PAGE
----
Date: 1989-07-11 19:08:40 GMT
I received a request to post this to all, so here goes. . .
Three or so years ago, I purchased a Roto-Keg plastic kegging system.
It is a five-gallon spherical plastic (I assume food-grade) container with
legs built into the bottom, a spigot on the side, and a venting/carbonation
system on the top. I think it cost me around $30.
Roto-Keg promotes itself as a single-stage fermantation system-- really
single stage. Primary and secondary fermentation and carbonation can
all occur in the same vessel; the venting system contains a pressure relief
valve so that excess carbon dioxide will be vented during fermentation.
The one batch I made in the thing didn't work out. It fermented fine, but
when the time came to open the spigot, I got a blast of pressurized carbon
dioxode. The spigot is supposed to use a floating pickup to which it
is attached with a plastic hose. The float is supposed to be placed on the
wort before fermentation and once things have died down, one should be
able to simply pour the finished product. What had happened to me was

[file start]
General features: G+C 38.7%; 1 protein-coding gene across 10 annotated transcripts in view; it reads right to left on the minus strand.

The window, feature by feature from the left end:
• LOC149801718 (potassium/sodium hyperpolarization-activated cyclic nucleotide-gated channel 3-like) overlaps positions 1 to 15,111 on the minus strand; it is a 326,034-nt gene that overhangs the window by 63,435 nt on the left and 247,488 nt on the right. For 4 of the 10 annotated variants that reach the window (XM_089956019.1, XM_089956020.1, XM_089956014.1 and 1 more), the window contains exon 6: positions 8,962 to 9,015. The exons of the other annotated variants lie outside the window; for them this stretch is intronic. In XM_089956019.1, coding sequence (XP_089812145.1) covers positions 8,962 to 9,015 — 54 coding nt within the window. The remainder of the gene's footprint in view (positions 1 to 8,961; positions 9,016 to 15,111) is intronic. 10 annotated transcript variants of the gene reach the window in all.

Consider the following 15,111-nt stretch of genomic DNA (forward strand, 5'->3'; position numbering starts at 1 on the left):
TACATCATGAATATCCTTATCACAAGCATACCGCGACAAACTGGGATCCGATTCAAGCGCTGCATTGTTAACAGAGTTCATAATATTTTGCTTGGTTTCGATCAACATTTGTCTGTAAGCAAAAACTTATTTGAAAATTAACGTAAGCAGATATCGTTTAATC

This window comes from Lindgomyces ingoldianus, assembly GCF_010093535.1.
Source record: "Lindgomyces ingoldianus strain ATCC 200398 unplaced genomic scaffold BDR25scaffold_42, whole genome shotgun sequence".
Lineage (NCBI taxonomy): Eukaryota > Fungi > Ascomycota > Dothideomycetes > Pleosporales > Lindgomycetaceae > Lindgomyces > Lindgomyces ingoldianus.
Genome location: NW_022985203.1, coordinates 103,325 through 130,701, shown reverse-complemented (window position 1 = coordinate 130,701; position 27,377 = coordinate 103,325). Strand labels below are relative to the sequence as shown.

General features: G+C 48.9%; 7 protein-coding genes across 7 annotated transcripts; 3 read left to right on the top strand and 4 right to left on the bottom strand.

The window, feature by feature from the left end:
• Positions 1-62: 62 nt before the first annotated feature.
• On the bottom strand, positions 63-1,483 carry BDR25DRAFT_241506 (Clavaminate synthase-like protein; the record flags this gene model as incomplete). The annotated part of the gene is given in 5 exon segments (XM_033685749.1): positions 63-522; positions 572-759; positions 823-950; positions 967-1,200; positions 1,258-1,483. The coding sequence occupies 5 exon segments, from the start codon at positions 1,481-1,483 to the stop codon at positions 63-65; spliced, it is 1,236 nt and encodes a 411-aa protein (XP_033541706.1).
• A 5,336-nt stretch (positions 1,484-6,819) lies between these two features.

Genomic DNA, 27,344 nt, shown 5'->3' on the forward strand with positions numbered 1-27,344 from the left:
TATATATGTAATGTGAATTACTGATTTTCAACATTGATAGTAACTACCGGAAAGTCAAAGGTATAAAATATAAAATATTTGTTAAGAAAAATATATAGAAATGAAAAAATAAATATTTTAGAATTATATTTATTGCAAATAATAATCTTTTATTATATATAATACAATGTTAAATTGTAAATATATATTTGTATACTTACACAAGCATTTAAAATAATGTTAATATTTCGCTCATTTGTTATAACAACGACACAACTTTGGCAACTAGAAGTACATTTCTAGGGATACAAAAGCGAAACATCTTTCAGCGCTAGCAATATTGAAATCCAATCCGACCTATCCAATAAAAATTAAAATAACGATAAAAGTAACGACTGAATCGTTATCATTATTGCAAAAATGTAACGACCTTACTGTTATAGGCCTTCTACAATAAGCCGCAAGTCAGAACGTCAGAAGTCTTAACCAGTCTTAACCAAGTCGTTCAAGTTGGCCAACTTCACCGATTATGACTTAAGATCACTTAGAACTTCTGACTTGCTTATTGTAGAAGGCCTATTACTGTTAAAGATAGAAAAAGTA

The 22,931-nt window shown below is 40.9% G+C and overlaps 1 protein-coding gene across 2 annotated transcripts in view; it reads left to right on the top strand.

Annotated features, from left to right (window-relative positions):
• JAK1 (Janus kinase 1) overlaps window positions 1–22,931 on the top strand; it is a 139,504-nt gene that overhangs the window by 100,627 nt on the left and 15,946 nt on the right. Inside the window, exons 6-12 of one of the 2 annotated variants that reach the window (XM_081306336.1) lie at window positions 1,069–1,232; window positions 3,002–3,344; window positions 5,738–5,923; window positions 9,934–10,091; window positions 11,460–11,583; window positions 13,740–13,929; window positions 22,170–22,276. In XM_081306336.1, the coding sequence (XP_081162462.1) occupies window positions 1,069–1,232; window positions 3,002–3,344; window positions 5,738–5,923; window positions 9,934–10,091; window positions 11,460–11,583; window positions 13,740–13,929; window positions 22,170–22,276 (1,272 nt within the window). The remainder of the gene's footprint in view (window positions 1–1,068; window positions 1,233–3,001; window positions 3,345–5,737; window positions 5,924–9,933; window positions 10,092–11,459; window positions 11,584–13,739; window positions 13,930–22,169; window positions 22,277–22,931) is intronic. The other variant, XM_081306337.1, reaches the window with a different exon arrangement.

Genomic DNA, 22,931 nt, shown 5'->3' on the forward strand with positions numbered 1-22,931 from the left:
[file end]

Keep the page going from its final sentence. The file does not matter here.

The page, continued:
that the plastic hose had fallen off on the spigot end, so instead of the pressurized
co2 pushing my beer up, it just blasted out. I think that the problem was in the
hose-- it seemed too rigid. Probably during the initial fermentation, the
float got picked up too high by the krausen and the hose fell off.
Looking back, I realize that I should have fixed the hose problem, re-sealed
the kag and either tossed in a bit of sugar or found a co2 source to
pressurize the keg again. I did not. The beer was dumped, and the
plastic keg has sat in an attic ever since. It's probably too scratched up
now for me to ever use it with peace of mind. I was disappointed in the
system, but perhaps it could be a convenient way to keg beer.
A few points:
It is plastic, and I think that if I were to use it I would not use it for primary
and secondary fermentation. I like glass, and I also do not like the idea of
letting my beer sit over the same spent yeasties for any length of time.
The keg supposedly works on pressure built up by the co2 discharged in
fermentation. I would imagine (and I think I remember something in the
instructions that came with the keg) that the pressure would run out before the
beer did, and some sort of external co2 source would be required. I think
they mentioned small bottles of co2 which they sold, and there was a firring at the
The address, you ask?
There are two on the papers I have:
999 Maine Road
PO Box C-406
Westport, MA 02790
(England, I assume)
I'd be interested in hearing from anyone else who has used this system.
Maybe if it's worth it, I'll try to get it up and running.
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